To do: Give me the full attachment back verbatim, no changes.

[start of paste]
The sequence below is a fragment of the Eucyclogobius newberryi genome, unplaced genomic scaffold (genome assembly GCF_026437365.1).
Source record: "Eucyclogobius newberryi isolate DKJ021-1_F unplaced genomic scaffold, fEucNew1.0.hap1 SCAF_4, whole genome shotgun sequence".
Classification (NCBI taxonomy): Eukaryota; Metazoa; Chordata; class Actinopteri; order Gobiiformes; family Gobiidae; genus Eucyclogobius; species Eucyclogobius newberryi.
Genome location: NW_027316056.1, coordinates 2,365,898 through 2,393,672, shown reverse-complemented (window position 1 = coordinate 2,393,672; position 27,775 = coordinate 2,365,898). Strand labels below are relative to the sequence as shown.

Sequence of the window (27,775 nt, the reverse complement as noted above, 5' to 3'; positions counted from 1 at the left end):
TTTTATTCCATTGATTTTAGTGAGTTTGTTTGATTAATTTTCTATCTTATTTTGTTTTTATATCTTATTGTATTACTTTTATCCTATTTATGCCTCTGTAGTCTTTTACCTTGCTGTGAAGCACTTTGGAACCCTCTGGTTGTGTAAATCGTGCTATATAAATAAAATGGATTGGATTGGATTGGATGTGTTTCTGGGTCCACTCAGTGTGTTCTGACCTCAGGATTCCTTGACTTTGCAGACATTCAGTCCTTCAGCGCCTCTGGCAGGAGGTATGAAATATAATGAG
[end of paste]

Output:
The sequence below is a fragment of the Eucyclogobius newberryi genome, unplaced genomic scaffold (genome assembly GCF_026437365.1).
Source record: "Eucyclogobius newberryi isolate DKJ021-1_F unplaced genomic scaffold, fEucNew1.0.hap1 SCAF_4, whole genome shotgun sequence".
Classification (NCBI taxonomy): Eukaryota; Metazoa; Chordata; class Actinopteri; order Gobiiformes; family Gobiidae; genus Eucyclogobius; species Eucyclogobius newberryi.
Genome location: NW_027316056.1, coordinates 2,365,898 through 2,393,672, shown reverse-complemented (window position 1 = coordinate 2,393,672; position 27,775 = coordinate 2,365,898). Strand labels below are relative to the sequence as shown.

Sequence of the window (27,775 nt, the reverse complement as noted above, 5' to 3'; positions counted from 1 at the left end):
TTTTATTCCATTGATTTTAGTGAGTTTGTTTGATTAATTTTCTATCTTATTTTGTTTTTATATCTTATTGTATTACTTTTATCCTATTTATGCCTCTGTAGTCTTTTACCTTGCTGTGAAGCACTTTGGAACCCTCTGGTTGTGTAAATCGTGCTATATAAATAAAATGGATTGGATTGGATTGGATGTGTTTCTGGGTCCACTCAGTGTGTTCTGACCTCAGGATTCCTTGACTTTGCAGACATTCAGTCCTTCAGCGCCTCTGGCAGGAGGTATGAAATATAATGAG